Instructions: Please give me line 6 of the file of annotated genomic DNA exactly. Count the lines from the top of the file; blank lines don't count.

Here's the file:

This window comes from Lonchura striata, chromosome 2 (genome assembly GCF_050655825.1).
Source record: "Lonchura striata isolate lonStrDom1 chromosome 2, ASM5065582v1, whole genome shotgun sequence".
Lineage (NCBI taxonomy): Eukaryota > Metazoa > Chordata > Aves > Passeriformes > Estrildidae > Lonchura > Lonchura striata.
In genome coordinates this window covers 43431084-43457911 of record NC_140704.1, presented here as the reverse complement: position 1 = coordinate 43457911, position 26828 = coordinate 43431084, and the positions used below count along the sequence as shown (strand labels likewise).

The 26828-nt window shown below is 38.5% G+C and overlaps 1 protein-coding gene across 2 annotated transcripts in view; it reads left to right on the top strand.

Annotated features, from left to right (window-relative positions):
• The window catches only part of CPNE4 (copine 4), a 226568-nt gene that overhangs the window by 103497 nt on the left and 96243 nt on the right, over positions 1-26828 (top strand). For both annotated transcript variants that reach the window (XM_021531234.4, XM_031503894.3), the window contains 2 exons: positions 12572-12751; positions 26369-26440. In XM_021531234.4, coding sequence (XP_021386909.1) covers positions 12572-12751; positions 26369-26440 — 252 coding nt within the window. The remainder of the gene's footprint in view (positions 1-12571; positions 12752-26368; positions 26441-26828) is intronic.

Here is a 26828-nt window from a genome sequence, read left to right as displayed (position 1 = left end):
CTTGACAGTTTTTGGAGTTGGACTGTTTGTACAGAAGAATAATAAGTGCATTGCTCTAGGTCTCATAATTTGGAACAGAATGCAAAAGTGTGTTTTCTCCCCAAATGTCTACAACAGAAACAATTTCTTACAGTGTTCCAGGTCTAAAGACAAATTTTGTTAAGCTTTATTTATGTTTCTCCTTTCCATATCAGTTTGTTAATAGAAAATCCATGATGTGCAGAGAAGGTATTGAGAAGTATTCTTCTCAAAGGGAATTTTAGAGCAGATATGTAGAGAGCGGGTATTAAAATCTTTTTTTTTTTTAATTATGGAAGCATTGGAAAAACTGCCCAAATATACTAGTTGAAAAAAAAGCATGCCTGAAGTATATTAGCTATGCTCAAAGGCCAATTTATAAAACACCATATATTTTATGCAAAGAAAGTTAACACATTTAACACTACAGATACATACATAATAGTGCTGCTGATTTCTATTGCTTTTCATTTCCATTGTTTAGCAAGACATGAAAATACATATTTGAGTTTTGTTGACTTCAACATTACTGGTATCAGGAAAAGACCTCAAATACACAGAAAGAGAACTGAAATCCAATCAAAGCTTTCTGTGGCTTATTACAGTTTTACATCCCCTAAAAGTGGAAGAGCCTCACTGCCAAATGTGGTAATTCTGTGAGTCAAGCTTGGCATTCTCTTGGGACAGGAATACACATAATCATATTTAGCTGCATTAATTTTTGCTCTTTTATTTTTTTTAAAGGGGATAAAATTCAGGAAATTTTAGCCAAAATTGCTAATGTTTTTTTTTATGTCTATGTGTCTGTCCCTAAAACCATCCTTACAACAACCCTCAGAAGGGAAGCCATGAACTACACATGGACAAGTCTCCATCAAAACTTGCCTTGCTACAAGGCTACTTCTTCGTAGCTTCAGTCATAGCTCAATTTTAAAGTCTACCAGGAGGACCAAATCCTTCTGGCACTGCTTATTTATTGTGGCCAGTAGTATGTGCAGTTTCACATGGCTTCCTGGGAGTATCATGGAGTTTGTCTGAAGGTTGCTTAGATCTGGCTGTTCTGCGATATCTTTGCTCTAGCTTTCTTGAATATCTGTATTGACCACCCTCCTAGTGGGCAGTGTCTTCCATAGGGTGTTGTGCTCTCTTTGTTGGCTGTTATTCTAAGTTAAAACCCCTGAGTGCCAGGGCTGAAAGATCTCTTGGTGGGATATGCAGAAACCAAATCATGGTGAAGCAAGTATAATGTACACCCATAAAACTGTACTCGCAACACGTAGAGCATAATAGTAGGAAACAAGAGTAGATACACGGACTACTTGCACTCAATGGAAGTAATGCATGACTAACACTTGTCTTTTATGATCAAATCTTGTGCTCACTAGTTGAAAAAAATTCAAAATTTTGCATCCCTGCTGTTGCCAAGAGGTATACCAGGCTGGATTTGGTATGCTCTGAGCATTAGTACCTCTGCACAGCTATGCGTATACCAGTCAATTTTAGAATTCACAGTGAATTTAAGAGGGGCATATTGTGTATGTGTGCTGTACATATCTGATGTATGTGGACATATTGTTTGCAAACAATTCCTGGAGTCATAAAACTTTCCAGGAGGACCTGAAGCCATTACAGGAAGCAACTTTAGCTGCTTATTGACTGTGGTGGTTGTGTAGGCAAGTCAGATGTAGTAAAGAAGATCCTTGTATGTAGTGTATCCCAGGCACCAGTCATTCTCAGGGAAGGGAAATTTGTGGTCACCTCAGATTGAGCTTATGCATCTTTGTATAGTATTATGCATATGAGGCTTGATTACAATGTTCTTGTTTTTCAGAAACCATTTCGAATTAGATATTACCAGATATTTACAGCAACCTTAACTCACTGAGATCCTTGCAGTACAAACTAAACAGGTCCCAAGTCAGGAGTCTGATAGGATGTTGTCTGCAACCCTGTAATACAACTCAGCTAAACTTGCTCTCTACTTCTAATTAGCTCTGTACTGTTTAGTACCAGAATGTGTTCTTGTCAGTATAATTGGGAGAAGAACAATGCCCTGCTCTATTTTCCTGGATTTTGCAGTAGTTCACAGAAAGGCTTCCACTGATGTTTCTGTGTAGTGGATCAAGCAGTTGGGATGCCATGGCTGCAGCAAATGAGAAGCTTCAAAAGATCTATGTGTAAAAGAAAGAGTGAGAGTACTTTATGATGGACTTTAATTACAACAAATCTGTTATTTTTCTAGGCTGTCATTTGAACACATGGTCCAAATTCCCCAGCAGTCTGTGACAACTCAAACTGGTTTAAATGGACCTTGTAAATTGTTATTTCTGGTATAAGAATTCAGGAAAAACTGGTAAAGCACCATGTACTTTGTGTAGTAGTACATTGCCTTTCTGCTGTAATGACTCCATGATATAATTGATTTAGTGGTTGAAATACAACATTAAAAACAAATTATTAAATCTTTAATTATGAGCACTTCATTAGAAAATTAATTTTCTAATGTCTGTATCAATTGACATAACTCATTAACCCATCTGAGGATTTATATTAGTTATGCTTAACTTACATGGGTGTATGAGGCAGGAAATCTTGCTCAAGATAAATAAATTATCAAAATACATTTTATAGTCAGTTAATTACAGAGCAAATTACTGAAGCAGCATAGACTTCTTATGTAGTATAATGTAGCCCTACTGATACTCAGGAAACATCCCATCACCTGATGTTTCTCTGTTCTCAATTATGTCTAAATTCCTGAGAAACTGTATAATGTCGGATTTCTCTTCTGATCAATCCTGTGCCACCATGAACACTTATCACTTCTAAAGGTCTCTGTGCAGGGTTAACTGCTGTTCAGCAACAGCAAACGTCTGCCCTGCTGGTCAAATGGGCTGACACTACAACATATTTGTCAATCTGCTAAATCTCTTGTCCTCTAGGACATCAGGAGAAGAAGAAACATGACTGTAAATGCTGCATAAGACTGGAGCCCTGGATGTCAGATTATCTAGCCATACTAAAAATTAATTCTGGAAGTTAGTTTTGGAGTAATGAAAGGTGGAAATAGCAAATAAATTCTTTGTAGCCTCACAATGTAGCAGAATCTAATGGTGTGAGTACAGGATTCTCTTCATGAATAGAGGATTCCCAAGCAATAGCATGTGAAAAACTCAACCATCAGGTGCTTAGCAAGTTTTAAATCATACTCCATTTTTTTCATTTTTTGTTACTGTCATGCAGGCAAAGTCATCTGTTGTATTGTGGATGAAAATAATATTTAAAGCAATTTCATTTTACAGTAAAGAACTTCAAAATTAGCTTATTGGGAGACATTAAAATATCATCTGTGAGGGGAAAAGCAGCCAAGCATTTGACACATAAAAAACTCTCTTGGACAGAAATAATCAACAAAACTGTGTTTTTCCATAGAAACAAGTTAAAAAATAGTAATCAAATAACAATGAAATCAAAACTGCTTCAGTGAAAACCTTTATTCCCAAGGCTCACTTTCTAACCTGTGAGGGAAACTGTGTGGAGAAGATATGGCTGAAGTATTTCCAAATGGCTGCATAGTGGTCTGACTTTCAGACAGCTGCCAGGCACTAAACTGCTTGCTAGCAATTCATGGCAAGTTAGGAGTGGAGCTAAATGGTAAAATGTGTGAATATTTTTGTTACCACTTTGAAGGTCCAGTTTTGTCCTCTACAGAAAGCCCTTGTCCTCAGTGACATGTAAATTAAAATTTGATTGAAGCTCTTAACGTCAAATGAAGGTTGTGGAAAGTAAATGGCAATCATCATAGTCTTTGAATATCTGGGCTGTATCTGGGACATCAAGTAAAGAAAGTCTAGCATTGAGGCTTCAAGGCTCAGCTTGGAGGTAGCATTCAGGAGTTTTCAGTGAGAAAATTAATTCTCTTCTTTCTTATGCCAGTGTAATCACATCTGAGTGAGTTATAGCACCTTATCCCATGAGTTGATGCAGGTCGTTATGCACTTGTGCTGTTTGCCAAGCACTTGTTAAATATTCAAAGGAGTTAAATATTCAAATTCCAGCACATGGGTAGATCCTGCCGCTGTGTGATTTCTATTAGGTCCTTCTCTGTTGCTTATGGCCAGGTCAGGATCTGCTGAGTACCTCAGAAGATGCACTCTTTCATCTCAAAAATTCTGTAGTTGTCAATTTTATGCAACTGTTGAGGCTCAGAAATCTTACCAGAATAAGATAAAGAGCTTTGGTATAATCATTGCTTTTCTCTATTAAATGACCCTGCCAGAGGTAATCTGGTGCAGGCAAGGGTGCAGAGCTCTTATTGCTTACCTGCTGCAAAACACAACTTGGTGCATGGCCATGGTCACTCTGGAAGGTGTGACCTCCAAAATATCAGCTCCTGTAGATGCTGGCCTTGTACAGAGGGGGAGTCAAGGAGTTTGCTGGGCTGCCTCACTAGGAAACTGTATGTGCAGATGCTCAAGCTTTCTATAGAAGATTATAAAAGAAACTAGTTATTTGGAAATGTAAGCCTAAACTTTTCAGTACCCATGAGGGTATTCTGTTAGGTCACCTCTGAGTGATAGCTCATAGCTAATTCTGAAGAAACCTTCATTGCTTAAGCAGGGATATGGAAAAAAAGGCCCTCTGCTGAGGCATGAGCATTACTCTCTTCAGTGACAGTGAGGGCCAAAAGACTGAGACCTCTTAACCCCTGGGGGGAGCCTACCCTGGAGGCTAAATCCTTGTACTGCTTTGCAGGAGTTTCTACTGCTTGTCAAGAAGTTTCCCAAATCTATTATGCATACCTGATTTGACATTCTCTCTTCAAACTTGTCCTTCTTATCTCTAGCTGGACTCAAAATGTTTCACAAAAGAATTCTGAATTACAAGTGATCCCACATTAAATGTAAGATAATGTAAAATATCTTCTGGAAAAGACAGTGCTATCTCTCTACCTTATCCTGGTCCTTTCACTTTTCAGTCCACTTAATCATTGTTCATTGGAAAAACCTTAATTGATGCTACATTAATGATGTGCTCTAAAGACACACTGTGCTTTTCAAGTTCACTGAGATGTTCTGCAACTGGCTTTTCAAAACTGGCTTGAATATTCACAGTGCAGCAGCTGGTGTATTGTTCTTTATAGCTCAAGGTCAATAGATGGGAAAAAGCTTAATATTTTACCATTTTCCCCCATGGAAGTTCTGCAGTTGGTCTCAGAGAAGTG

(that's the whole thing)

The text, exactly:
Annotated features, from left to right (window-relative positions):